Ramona's picture

    Just because I call myself a Journo doesn't mean I are one


    This morning blogger John Aravosis, over at AMERICAblog, wrote about blogging vs. journalism after finding an article from AP about a ruling against a Montana blogger who claimed protections as a journalist while fighting a defamation suit brought by a lawyer she called "a thug and a thief".

    According to the AP article, a federal judge ruled that Crystal Cox ( from her website:  Investigative Blogger, Reputation Manager, Real Estate Broker Owner, Good Life International )  "was not a journalist and cannot claim the protections afforded to mainstream reporters and news outlets."

    From AP: 

    "The judge ruled that Cox was not protected by Oregon's shield law from having to produce sources, saying even though Cox defines herself as media, she was not affiliated with any mainstream outlet. He added that the shield law does not apply to civil actions for defamation.
    Hernandez said Cox was not a journalist because she offered no professional qualifications as a journalist or legitimate news outlet. She had no journalism education, credentials or affiliation with a recognized news outlet, proof of adhering to journalistic standards such as editing or checking her facts, evidence she produced an independent product or evidence she ever tried to get both sides of the story.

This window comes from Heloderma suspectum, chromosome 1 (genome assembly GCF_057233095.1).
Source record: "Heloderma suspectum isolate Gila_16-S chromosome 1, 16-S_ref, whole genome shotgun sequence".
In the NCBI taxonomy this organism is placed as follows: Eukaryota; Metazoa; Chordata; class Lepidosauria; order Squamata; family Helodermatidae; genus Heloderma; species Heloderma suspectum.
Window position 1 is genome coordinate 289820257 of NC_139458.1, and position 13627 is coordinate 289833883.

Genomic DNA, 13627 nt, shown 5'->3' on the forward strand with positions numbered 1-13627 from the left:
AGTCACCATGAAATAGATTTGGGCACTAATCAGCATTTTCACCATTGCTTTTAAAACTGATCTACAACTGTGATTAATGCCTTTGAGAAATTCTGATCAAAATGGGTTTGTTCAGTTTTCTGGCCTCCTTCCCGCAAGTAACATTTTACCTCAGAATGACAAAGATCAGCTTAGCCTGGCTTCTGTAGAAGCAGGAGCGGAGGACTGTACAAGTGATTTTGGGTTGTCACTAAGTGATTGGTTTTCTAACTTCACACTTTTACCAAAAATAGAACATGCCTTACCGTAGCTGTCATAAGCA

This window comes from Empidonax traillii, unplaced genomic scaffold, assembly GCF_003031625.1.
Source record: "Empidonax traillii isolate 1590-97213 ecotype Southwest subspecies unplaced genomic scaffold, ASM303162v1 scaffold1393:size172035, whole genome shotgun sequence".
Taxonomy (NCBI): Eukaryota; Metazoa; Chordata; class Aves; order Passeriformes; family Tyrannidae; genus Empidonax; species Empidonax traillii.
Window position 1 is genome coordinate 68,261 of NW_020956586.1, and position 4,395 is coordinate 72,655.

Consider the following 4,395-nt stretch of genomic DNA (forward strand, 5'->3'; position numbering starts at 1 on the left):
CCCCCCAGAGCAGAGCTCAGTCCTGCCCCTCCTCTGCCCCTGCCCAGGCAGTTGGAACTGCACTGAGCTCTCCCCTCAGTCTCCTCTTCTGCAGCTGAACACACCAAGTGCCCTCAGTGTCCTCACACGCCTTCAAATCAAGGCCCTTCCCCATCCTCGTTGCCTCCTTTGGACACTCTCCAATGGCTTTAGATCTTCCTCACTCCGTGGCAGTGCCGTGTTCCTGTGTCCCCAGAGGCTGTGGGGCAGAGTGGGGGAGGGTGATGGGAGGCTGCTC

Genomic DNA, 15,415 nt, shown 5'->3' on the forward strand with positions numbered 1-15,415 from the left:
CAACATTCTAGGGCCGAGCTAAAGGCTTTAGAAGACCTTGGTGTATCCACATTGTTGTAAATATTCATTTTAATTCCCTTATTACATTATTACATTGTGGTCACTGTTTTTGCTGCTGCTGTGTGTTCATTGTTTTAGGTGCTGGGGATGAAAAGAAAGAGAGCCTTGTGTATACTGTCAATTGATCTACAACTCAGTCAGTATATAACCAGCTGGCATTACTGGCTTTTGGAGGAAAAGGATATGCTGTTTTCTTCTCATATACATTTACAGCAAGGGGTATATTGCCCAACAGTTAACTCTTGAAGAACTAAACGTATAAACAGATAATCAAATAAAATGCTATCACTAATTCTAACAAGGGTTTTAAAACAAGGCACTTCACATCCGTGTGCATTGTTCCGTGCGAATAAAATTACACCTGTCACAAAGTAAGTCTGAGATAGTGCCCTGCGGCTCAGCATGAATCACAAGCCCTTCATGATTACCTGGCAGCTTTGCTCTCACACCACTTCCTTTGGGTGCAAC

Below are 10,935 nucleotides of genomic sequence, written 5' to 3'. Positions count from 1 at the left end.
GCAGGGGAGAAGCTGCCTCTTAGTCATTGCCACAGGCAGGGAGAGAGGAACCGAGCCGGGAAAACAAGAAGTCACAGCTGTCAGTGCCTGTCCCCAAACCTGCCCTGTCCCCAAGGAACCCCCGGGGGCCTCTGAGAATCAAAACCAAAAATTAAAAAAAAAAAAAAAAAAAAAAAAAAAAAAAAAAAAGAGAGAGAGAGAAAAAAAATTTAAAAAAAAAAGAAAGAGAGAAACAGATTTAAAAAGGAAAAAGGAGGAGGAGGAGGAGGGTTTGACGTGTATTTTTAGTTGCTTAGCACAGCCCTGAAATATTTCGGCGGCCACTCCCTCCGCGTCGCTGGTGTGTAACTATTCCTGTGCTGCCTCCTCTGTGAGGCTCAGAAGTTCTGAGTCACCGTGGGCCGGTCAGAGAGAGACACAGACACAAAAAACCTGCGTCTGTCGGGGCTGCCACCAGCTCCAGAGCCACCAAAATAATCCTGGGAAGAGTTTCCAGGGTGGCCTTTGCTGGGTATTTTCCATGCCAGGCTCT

Cox said she considered herself a journalist, producing more than 400 blogs over the past five years, with a proprietary technique to get her postings on the top of search engines where they get the most notice.
    'What could be more mainstream than the Internet and the top of the search engine?' she said."
    I predict that before this is over, every blogger who writes about politicians and public people will weigh in on this one. (At BlogHer, blogger LisaWasHere fills in some of the blanks, including the settlement: a whopping 2.5 million dollars!)   So here's my take, for what it's worth.
    Some bloggers are journalists.  Some journalists are bloggers.  If a blogger wants to call herself a journalist, it's a free country and the blogosphere is about as free-wheeling as it gets.  But if you go so far as to call a public figure a thug and a thief, remember your journalistic standards:  You had better have some proof to back that up.
    When I was writing columns and features for newspapers and articles for magazines, I had to submit bios.  If, in any of my clever little biographies, I called myself a journalist, you can chalk it up to my being new and full of myself and foolish enough to think that just using the word made me one.  (I would say I never did, but knowing that early me, there's probably at least one silly bio out there just waiting to prove me a liar.)
    There are dozens of sources for journalism ethics, if any "investigative blogger" wants to make use of them.  The Society of Professional Journalists makes theirs public, and it's a pretty good one.  There are others out there for the taking, and they're not hard to find.  It's not about popularity, it's about digging out and telling a compelling truth.
    I don't know what's going to happen to Crystal Cox now, and I really don't doubt that she has done some good work as a conscientious blogger, but I have to question whether high rankings in search engines actually adds to her creds as a journalist.  I mean, really.  That nutty assertion may have just lost the case for her.